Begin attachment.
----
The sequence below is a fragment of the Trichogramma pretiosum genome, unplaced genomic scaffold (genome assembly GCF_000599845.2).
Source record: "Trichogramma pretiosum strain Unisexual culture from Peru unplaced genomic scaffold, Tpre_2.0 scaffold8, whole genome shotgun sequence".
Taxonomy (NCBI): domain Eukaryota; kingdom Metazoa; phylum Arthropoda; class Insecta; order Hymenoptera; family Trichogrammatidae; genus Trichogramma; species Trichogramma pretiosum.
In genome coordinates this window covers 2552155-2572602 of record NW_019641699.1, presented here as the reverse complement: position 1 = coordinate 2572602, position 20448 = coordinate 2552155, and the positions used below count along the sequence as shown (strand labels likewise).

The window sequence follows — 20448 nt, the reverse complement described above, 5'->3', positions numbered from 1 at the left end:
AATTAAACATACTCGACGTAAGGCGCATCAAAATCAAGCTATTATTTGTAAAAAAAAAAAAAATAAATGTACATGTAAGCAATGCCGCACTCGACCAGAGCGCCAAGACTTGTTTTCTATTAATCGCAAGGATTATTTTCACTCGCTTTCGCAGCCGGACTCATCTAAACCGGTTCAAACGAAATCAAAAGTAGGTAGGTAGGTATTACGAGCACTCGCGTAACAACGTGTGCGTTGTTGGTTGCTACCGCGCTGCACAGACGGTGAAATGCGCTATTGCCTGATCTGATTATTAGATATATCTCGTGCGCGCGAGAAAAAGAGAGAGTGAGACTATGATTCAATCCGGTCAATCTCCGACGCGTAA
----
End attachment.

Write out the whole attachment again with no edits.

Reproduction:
The sequence below is a fragment of the Trichogramma pretiosum genome, unplaced genomic scaffold (genome assembly GCF_000599845.2).
Source record: "Trichogramma pretiosum strain Unisexual culture from Peru unplaced genomic scaffold, Tpre_2.0 scaffold8, whole genome shotgun sequence".
Taxonomy (NCBI): domain Eukaryota; kingdom Metazoa; phylum Arthropoda; class Insecta; order Hymenoptera; family Trichogrammatidae; genus Trichogramma; species Trichogramma pretiosum.
In genome coordinates this window covers 2552155-2572602 of record NW_019641699.1, presented here as the reverse complement: position 1 = coordinate 2572602, position 20448 = coordinate 2552155, and the positions used below count along the sequence as shown (strand labels likewise).

The window sequence follows — 20448 nt, the reverse complement described above, 5'->3', positions numbered from 1 at the left end:
AATTAAACATACTCGACGTAAGGCGCATCAAAATCAAGCTATTATTTGTAAAAAAAAAAAAAATAAATGTACATGTAAGCAATGCCGCACTCGACCAGAGCGCCAAGACTTGTTTTCTATTAATCGCAAGGATTATTTTCACTCGCTTTCGCAGCCGGACTCATCTAAACCGGTTCAAACGAAATCAAAAGTAGGTAGGTAGGTATTACGAGCACTCGCGTAACAACGTGTGCGTTGTTGGTTGCTACCGCGCTGCACAGACGGTGAAATGCGCTATTGCCTGATCTGATTATTAGATATATCTCGTGCGCGCGAGAAAAAGAGAGAGTGAGACTATGATTCAATCCGGTCAATCTCCGACGCGTAA